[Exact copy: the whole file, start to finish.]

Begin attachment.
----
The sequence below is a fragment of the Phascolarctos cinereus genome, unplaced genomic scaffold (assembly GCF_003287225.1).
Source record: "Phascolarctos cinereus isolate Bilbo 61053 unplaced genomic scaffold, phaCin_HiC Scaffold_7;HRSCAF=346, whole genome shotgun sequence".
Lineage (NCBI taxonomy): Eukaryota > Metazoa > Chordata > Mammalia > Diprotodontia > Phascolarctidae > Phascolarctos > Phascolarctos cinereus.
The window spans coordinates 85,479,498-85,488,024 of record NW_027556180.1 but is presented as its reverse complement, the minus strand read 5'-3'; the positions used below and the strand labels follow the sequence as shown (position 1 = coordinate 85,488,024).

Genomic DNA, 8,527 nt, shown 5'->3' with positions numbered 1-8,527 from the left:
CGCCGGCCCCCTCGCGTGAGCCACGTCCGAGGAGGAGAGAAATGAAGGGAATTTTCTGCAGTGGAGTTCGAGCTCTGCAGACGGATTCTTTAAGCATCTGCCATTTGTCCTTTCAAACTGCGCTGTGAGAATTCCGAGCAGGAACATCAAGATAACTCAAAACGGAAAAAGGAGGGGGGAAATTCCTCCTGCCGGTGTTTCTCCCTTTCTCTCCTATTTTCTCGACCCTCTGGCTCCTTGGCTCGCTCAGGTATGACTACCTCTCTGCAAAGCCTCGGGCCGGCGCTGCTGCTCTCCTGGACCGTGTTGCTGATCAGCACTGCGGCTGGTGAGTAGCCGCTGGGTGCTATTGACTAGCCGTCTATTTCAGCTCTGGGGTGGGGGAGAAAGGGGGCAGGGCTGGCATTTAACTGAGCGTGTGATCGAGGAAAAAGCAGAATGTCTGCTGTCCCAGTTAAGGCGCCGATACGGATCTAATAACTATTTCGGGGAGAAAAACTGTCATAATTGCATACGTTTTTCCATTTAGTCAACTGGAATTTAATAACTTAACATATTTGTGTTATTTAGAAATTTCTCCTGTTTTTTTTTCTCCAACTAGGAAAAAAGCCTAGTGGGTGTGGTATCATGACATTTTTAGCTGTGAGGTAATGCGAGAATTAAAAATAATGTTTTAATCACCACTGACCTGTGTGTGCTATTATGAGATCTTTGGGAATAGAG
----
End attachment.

The sequence below is a fragment of the Phascolarctos cinereus genome, unplaced genomic scaffold (assembly GCF_003287225.1).
Source record: "Phascolarctos cinereus isolate Bilbo 61053 unplaced genomic scaffold, phaCin_HiC Scaffold_7;HRSCAF=346, whole genome shotgun sequence".
Lineage (NCBI taxonomy): Eukaryota > Metazoa > Chordata > Mammalia > Diprotodontia > Phascolarctidae > Phascolarctos > Phascolarctos cinereus.
The window spans coordinates 85,479,498-85,488,024 of record NW_027556180.1 but is presented as its reverse complement, the minus strand read 5'-3'; the positions used below and the strand labels follow the sequence as shown (position 1 = coordinate 85,488,024).

Genomic DNA, 8,527 nt, shown 5'->3' with positions numbered 1-8,527 from the left:
CGCCGGCCCCCTCGCGTGAGCCACGTCCGAGGAGGAGAGAAATGAAGGGAATTTTCTGCAGTGGAGTTCGAGCTCTGCAGACGGATTCTTTAAGCATCTGCCATTTGTCCTTTCAAACTGCGCTGTGAGAATTCCGAGCAGGAACATCAAGATAACTCAAAACGGAAAAAGGAGGGGGGAAATTCCTCCTGCCGGTGTTTCTCCCTTTCTCTCCTATTTTCTCGACCCTCTGGCTCCTTGGCTCGCTCAGGTATGACTACCTCTCTGCAAAGCCTCGGGCCGGCGCTGCTGCTCTCCTGGACCGTGTTGCTGATCAGCACTGCGGCTGGTGAGTAGCCGCTGGGTGCTATTGACTAGCCGTCTATTTCAGCTCTGGGGTGGGGGAGAAAGGGGGCAGGGCTGGCATTTAACTGAGCGTGTGATCGAGGAAAAAGCAGAATGTCTGCTGTCCCAGTTAAGGCGCCGATACGGATCTAATAACTATTTCGGGGAGAAAAACTGTCATAATTGCATACGTTTTTCCATTTAGTCAACTGGAATTTAATAACTTAACATATTTGTGTTATTTAGAAATTTCTCCTGTTTTTTTTTCTCCAACTAGGAAAAAAGCCTAGTGGGTGTGGTATCATGACATTTTTAGCTGTGAGGTAATGCGAGAATTAAAAATAATGTTTTAATCACCACTGACCTGTGTGTGCTATTATGAGATCTTTGGGAATAGAG